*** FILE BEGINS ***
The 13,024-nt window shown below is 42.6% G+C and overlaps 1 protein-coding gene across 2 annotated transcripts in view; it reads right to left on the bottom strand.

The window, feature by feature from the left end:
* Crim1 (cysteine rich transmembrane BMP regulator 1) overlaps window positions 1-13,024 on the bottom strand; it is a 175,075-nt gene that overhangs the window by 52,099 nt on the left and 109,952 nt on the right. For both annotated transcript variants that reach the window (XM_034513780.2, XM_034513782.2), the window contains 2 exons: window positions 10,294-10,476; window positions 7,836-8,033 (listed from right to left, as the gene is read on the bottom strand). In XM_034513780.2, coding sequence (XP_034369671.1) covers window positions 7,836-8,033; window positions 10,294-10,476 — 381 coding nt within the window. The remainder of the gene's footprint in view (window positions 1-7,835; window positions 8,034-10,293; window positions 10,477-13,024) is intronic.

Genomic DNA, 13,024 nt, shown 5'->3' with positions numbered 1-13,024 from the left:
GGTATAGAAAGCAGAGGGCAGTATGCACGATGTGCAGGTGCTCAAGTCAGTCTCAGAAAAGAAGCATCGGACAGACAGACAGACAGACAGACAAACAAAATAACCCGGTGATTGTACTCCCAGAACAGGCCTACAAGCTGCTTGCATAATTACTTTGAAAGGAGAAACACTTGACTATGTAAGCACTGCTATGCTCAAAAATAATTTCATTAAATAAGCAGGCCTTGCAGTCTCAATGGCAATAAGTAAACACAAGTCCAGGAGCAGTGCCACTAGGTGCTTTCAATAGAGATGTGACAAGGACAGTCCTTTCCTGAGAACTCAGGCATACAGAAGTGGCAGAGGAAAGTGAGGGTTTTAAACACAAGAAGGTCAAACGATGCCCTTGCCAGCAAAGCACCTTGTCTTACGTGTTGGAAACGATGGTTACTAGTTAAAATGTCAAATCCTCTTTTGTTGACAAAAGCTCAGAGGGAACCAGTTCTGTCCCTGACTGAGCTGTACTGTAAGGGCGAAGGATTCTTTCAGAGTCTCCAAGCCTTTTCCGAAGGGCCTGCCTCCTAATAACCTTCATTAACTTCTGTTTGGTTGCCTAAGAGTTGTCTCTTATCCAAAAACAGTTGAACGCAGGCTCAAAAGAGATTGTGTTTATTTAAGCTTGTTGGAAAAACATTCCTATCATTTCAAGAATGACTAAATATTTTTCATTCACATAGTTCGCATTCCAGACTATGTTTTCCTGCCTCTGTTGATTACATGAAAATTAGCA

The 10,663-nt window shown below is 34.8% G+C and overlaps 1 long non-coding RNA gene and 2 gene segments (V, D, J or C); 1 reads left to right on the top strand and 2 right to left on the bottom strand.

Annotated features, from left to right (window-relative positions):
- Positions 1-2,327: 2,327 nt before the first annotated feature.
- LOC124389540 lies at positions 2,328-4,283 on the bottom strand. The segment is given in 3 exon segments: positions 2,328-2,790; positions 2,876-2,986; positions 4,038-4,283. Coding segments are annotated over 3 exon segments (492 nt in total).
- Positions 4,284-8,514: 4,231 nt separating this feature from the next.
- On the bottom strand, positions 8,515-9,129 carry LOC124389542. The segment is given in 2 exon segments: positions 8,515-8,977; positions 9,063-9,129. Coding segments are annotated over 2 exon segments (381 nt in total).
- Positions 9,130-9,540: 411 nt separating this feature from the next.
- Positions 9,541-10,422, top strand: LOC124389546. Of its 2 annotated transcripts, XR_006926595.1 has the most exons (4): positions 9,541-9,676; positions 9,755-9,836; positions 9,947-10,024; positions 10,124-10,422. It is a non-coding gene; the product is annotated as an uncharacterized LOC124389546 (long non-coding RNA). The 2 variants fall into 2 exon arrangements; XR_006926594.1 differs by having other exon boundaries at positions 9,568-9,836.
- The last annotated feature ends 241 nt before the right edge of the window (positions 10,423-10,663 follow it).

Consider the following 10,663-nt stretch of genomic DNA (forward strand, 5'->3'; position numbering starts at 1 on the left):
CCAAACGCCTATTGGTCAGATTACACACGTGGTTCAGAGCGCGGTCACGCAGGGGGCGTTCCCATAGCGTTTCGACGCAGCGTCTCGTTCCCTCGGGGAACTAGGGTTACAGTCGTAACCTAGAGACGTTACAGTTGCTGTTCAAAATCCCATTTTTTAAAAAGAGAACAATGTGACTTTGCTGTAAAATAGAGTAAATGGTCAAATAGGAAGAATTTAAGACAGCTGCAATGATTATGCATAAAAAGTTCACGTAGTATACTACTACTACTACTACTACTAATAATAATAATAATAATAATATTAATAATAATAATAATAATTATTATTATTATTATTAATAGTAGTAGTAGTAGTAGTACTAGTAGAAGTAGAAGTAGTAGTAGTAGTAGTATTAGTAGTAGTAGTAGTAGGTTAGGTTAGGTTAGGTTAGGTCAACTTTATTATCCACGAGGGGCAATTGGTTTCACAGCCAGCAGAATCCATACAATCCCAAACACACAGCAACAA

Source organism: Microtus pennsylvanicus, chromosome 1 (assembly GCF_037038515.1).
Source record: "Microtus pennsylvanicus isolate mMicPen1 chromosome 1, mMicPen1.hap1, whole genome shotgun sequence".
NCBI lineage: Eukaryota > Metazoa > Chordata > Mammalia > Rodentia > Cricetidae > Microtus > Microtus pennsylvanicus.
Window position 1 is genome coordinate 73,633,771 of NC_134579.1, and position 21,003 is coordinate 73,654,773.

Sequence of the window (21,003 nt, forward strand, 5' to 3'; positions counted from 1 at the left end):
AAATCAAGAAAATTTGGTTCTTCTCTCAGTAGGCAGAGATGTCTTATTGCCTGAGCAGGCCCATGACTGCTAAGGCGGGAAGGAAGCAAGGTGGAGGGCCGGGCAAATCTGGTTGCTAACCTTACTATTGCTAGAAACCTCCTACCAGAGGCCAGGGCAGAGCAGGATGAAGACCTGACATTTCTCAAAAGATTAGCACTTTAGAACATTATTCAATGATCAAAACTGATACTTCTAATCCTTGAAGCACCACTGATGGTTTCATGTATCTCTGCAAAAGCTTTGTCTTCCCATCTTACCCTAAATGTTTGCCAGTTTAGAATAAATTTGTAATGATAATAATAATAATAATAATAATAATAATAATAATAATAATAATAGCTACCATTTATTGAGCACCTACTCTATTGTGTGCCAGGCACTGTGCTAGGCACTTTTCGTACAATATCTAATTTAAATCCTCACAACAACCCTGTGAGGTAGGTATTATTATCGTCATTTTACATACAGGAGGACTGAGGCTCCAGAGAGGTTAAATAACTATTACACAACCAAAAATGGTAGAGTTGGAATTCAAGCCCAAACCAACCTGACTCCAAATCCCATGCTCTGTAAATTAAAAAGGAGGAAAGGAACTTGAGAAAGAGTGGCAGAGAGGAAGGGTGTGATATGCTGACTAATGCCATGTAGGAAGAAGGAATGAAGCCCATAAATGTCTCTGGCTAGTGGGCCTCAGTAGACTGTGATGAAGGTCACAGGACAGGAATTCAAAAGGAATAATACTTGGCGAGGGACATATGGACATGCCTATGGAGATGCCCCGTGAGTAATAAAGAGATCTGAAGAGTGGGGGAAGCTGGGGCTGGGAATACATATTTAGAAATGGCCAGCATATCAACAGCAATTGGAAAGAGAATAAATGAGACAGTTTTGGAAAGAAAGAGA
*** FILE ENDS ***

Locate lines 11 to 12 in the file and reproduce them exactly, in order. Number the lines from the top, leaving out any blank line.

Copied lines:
- On the bottom strand, positions 8,515-9,129 carry LOC124389542. The segment is given in 2 exon segments: positions 8,515-8,977; positions 9,063-9,129. Coding segments are annotated over 2 exon segments (381 nt in total).
- Positions 9,130-9,540: 411 nt separating this feature from the next.